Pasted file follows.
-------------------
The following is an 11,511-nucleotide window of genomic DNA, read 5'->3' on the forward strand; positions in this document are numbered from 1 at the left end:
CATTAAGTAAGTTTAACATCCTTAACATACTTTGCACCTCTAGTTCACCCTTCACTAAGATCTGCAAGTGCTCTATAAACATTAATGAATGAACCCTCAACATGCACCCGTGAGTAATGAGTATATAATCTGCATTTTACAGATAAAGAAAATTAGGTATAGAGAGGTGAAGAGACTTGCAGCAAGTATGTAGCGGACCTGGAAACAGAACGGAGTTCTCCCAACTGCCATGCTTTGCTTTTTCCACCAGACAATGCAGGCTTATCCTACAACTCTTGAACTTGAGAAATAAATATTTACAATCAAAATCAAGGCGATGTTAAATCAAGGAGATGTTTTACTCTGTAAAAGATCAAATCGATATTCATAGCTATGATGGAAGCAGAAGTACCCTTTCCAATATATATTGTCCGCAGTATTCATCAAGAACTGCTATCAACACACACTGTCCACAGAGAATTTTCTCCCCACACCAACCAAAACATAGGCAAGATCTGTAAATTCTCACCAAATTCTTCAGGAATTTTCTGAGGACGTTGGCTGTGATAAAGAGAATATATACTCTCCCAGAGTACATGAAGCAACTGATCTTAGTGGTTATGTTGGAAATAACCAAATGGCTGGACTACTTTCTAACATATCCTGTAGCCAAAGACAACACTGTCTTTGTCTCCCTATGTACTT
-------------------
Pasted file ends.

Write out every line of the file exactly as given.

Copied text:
The following is an 11,511-nucleotide window of genomic DNA, read 5'->3' on the forward strand; positions in this document are numbered from 1 at the left end:
CATTAAGTAAGTTTAACATCCTTAACATACTTTGCACCTCTAGTTCACCCTTCACTAAGATCTGCAAGTGCTCTATAAACATTAATGAATGAACCCTCAACATGCACCCGTGAGTAATGAGTATATAATCTGCATTTTACAGATAAAGAAAATTAGGTATAGAGAGGTGAAGAGACTTGCAGCAAGTATGTAGCGGACCTGGAAACAGAACGGAGTTCTCCCAACTGCCATGCTTTGCTTTTTCCACCAGACAATGCAGGCTTATCCTACAACTCTTGAACTTGAGAAATAAATATTTACAATCAAAATCAAGGCGATGTTAAATCAAGGAGATGTTTTACTCTGTAAAAGATCAAATCGATATTCATAGCTATGATGGAAGCAGAAGTACCCTTTCCAATATATATTGTCCGCAGTATTCATCAAGAACTGCTATCAACACACACTGTCCACAGAGAATTTTCTCCCCACACCAACCAAAACATAGGCAAGATCTGTAAATTCTCACCAAATTCTTCAGGAATTTTCTGAGGACGTTGGCTGTGATAAAGAGAATATATACTCTCCCAGAGTACATGAAGCAACTGATCTTAGTGGTTATGTTGGAAATAACCAAATGGCTGGACTACTTTCTAACATATCCTGTAGCCAAAGACAACACTGTCTTTGTCTCCCTATGTACTT